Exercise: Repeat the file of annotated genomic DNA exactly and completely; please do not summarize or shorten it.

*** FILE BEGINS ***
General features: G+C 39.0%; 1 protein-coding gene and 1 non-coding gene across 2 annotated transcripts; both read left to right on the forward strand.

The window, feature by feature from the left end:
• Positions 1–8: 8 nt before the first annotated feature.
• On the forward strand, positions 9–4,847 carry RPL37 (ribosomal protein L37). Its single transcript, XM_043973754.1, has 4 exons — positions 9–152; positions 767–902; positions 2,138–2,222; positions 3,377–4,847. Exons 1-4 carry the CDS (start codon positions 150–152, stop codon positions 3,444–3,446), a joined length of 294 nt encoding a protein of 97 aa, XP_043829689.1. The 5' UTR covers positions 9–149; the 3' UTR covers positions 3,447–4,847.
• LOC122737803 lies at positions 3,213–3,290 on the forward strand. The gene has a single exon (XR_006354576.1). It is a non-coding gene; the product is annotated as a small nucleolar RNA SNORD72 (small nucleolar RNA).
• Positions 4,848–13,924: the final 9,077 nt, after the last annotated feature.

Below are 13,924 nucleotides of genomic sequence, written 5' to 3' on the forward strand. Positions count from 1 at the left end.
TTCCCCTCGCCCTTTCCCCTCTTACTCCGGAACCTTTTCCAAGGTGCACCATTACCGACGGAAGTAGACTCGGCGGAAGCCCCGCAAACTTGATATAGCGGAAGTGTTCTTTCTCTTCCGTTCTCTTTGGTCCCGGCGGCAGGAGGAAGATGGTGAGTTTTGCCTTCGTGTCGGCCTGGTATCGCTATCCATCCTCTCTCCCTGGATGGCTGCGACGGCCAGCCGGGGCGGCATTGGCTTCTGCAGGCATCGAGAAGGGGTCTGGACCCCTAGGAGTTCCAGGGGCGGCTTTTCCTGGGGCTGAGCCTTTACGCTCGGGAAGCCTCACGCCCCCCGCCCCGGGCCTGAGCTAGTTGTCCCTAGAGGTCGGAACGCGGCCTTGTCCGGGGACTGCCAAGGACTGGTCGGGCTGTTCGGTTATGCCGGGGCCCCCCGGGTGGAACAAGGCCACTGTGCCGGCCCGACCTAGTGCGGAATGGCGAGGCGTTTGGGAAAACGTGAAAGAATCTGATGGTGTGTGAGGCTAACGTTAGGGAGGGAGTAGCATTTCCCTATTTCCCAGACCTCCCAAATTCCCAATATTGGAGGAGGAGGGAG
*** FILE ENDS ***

General features: G+C 39.0%; 1 protein-coding gene and 1 non-coding gene across 2 annotated transcripts; both read left to right on the forward strand.

The window, feature by feature from the left end:
• Positions 1–8: 8 nt before the first annotated feature.
• On the forward strand, positions 9–4,847 carry RPL37 (ribosomal protein L37). Its single transcript, XM_043973754.1, has 4 exons — positions 9–152; positions 767–902; positions 2,138–2,222; positions 3,377–4,847. Exons 1-4 carry the CDS (start codon positions 150–152, stop codon positions 3,444–3,446), a joined length of 294 nt encoding a protein of 97 aa, XP_043829689.1. The 5' UTR covers positions 9–149; the 3' UTR covers positions 3,447–4,847.
• LOC122737803 lies at positions 3,213–3,290 on the forward strand. The gene has a single exon (XR_006354576.1). It is a non-coding gene; the product is annotated as a small nucleolar RNA SNORD72 (small nucleolar RNA).
• Positions 4,848–13,924: the final 9,077 nt, after the last annotated feature.

Below are 13,924 nucleotides of genomic sequence, written 5' to 3' on the forward strand. Positions count from 1 at the left end.
TTCCCCTCGCCCTTTCCCCTCTTACTCCGGAACCTTTTCCAAGGTGCACCATTACCGACGGAAGTAGACTCGGCGGAAGCCCCGCAAACTTGATATAGCGGAAGTGTTCTTTCTCTTCCGTTCTCTTTGGTCCCGGCGGCAGGAGGAAGATGGTGAGTTTTGCCTTCGTGTCGGCCTGGTATCGCTATCCATCCTCTCTCCCTGGATGGCTGCGACGGCCAGCCGGGGCGGCATTGGCTTCTGCAGGCATCGAGAAGGGGTCTGGACCCCTAGGAGTTCCAGGGGCGGCTTTTCCTGGGGCTGAGCCTTTACGCTCGGGAAGCCTCACGCCCCCCGCCCCGGGCCTGAGCTAGTTGTCCCTAGAGGTCGGAACGCGGCCTTGTCCGGGGACTGCCAAGGACTGGTCGGGCTGTTCGGTTATGCCGGGGCCCCCCGGGTGGAACAAGGCCACTGTGCCGGCCCGACCTAGTGCGGAATGGCGAGGCGTTTGGGAAAACGTGAAAGAATCTGATGGTGTGTGAGGCTAACGTTAGGGAGGGAGTAGCATTTCCCTATTTCCCAGACCTCCCAAATTCCCAATATTGGAGGAGGAGGGAG